Dumping ground for notes on whatever ICs I encounter. Being able to make something like a timed LED without code is interesting, but as a hobbyist I think it makes more sense to work with microcontrollers, especially since quality clones can be obtained so cheaply.
100 IC Circuits looks like a good resource.
Use a small screwdriver to lift the chips off the breadboard without bending the legs. I belatedly learned you can get IC sockets to hold the chips, and then if you need to replace the chip you simply lift it out of the socket.
NE555N is a timer chip used to provide time delays, oscillations, and flip-flop. This is the bipolar chip, there is a CMOS variant that consumes less energy. Pin numbering is counter-clockwise from top left corner.
1 GND 2 TRIG - When voltage drops below #5 voltage the pin goes high and the timer starts. 3 OUT - Push/Pull LOW/HIGH 4 RESET - Reset timing interval 5 CTRL - internal voltage divider (2/3 VCC), often not used so a 10nF ceramic or film cap can connect to ground to reduce noise 6 THRESH - When voltage is higher than CTRL timing ends 7 DISCH - open-collector used to discharge a capacitor between intervals 8 VCC
First experiment is a simple flashing LED from 555 LED Flasher. Switching out the electrolytic capacitor, 10uF blinks more quickly and 220uF is more slow. This is the first circuit tutorial I’ve seen that actually shows you how to set up the breadboard step by step, so I was able to learn how to read circuit diagrams using this.
GND > GND TRIG > THRESH / 100uF > GND OUT > 2.2k Ohm > LED > GND RESET > PWR VCC > PWR DISCH > 5.6k Ohm > GND THRESH > TRIG / 10k Ohm > DISCH C VOLT > 10nF > GND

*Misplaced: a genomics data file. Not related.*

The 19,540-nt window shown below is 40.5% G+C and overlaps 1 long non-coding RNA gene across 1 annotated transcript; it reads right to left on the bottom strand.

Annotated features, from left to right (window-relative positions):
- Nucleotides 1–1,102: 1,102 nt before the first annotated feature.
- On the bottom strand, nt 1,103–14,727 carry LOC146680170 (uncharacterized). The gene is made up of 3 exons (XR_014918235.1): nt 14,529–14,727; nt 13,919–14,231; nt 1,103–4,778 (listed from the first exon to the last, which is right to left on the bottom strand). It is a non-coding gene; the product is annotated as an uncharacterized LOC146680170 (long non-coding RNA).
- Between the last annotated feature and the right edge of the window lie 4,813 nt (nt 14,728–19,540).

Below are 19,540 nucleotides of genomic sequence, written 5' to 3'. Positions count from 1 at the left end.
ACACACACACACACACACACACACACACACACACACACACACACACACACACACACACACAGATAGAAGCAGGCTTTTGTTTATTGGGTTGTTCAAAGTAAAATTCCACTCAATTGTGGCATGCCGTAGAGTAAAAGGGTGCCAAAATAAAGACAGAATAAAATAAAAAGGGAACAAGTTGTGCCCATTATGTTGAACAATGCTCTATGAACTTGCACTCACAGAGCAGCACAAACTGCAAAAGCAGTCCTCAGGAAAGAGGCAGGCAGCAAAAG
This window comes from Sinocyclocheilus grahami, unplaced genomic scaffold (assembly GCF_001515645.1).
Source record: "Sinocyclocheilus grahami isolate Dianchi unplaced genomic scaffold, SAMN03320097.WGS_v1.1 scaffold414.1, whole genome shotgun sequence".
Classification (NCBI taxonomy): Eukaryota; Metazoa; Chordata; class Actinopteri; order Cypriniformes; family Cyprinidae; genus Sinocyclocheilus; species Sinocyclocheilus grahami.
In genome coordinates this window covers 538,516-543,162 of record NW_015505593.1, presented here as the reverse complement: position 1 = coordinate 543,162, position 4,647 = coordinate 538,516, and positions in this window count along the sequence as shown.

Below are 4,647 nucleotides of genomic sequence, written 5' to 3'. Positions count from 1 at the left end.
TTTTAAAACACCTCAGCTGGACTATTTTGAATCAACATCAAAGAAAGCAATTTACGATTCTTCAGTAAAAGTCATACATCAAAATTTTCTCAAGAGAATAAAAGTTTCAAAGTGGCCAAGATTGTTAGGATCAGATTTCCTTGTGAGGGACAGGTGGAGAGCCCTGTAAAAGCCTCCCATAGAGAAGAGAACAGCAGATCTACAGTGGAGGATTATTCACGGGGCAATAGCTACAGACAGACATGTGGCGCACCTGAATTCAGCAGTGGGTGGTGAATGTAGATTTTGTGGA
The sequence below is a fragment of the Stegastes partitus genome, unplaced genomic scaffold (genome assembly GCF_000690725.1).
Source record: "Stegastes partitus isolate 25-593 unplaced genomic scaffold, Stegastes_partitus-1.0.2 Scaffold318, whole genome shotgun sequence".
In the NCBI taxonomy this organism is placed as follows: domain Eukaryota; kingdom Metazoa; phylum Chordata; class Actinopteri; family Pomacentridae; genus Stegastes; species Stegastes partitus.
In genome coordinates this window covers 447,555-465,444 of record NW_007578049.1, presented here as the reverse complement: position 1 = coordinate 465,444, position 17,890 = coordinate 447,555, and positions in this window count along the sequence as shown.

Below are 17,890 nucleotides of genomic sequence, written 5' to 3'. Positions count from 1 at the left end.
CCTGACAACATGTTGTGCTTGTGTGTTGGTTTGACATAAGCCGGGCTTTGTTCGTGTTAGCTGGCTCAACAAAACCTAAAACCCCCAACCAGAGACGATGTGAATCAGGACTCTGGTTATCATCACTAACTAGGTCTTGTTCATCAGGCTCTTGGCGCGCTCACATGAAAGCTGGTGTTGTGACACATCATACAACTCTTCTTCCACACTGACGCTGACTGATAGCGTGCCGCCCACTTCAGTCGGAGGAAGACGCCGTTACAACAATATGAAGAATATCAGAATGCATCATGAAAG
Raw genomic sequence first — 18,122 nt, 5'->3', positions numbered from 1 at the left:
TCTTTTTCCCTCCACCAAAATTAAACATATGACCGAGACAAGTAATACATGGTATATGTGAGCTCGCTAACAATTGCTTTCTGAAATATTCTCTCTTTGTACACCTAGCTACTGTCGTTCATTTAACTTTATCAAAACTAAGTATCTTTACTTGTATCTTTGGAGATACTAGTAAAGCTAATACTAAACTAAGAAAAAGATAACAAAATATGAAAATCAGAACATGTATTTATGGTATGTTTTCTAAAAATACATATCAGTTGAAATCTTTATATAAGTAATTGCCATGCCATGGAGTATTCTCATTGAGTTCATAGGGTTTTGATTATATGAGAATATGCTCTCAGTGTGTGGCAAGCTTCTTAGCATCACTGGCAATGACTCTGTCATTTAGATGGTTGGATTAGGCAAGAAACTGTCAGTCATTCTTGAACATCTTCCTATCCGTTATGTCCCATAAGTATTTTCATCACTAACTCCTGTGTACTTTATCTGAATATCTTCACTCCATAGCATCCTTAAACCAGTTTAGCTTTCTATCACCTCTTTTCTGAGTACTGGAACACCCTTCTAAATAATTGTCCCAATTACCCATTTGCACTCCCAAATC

Next, add a pentometer. A 10k pentometer can replace the 10k Ohm resistor so the blink speed can be set that way. See Timer Basics - Astable Mode and 1 Minute Timer Circuit.
CD4017BEE4 is a counter/divider with 10 stages. I picked it up for electronic dice but discovered I needed a larger breadboard, among other things.
1 Q5 2 Q1 3 Q0 4 Q2 5 Q6 6 Q7 7 Q3 8 GND 9 Q8 10 Q4 11 Q9 12 CARRY OUT - For cascading additional chips 13 CLOCK INHIBIT - Enables clock at low 14 CLOCK - Clock input 15 RESET - Resets IC at high 16 VCC
74HC595 is a commonly used shift register that is used to expand output ports. It allows us to power 8 (or more) LEDs using only 3 GPIO. You can daisy chain these ICs, though I didn’t have room on my board to do so. Data, clock, and latch can utilize any free GPIO pin. Beginner�s Guide To The 595 Shift Register was the most helpful article I read. For this project I used the SN74HC595.
QB ~ VCC - 3.3V QC ~ QA - Connects to first LED chain QD ~ DS (Serial Data) - PA12 QE ~ OE (Enable Output) - GND QF ~ RCLK (Latch) [I connected this to SRCLK] QG ~ SRCLK (Clock) - PA6 QH ~ SRCLR (Reset) - 3.3V GND ~ QH (Serial Output) - Used to chain multiple shift registers
Code modified from 170pt Projects Part 3: The Humble Shift Register.
#!/usr/bin/python from pyA20.gpio import port from pyA20.gpio import gpio from time import sleep DATA_PIN = port.PA12 ## DS CLOCK_PIN = port.PA6 ## SRCLK, shifts byte register when high gpio.init() gpio.setcfg(DATA_PIN, gpio.OUTPUT) gpio.setcfg(CLOCK_PIN,gpio.OUTPUT) def shift(byte): for x in range(8): gpio.output(DATA_PIN, (byte >> x) & 1) gpio.output(CLOCK_PIN,1) gpio.output(CLOCK_PIN,0) for x in range(1000): shift(x) sleep(0.001)